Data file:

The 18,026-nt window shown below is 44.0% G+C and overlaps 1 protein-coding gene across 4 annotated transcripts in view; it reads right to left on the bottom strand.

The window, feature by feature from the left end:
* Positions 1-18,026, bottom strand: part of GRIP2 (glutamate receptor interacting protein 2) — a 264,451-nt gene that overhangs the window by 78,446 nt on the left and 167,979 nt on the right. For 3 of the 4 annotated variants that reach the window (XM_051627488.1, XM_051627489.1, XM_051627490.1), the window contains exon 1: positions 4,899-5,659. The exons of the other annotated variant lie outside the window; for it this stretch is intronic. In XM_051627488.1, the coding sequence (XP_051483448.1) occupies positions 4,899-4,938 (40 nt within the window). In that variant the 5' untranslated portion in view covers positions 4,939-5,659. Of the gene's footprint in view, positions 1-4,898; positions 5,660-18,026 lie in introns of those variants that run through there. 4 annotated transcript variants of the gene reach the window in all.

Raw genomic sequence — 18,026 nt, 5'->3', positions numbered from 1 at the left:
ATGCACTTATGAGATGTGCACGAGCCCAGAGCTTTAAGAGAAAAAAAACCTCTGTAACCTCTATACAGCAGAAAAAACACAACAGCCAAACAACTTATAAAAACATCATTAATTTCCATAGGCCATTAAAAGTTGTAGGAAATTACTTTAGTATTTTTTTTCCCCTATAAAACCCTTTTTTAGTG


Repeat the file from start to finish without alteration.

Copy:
The 18,026-nt window shown below is 44.0% G+C and overlaps 1 protein-coding gene across 4 annotated transcripts in view; it reads right to left on the bottom strand.

The window, feature by feature from the left end:
* Positions 1-18,026, bottom strand: part of GRIP2 (glutamate receptor interacting protein 2) — a 264,451-nt gene that overhangs the window by 78,446 nt on the left and 167,979 nt on the right. For 3 of the 4 annotated variants that reach the window (XM_051627488.1, XM_051627489.1, XM_051627490.1), the window contains exon 1: positions 4,899-5,659. The exons of the other annotated variant lie outside the window; for it this stretch is intronic. In XM_051627488.1, the coding sequence (XP_051483448.1) occupies positions 4,899-4,938 (40 nt within the window). In that variant the 5' untranslated portion in view covers positions 4,939-5,659. Of the gene's footprint in view, positions 1-4,898; positions 5,660-18,026 lie in introns of those variants that run through there. 4 annotated transcript variants of the gene reach the window in all.

Raw genomic sequence — 18,026 nt, 5'->3', positions numbered from 1 at the left:
ATGCACTTATGAGATGTGCACGAGCCCAGAGCTTTAAGAGAAAAAAAACCTCTGTAACCTCTATACAGCAGAAAAAACACAACAGCCAAACAACTTATAAAAACATCATTAATTTCCATAGGCCATTAAAAGTTGTAGGAAATTACTTTAGTATTTTTTTTCCCCTATAAAACCCTTTTTTAGTG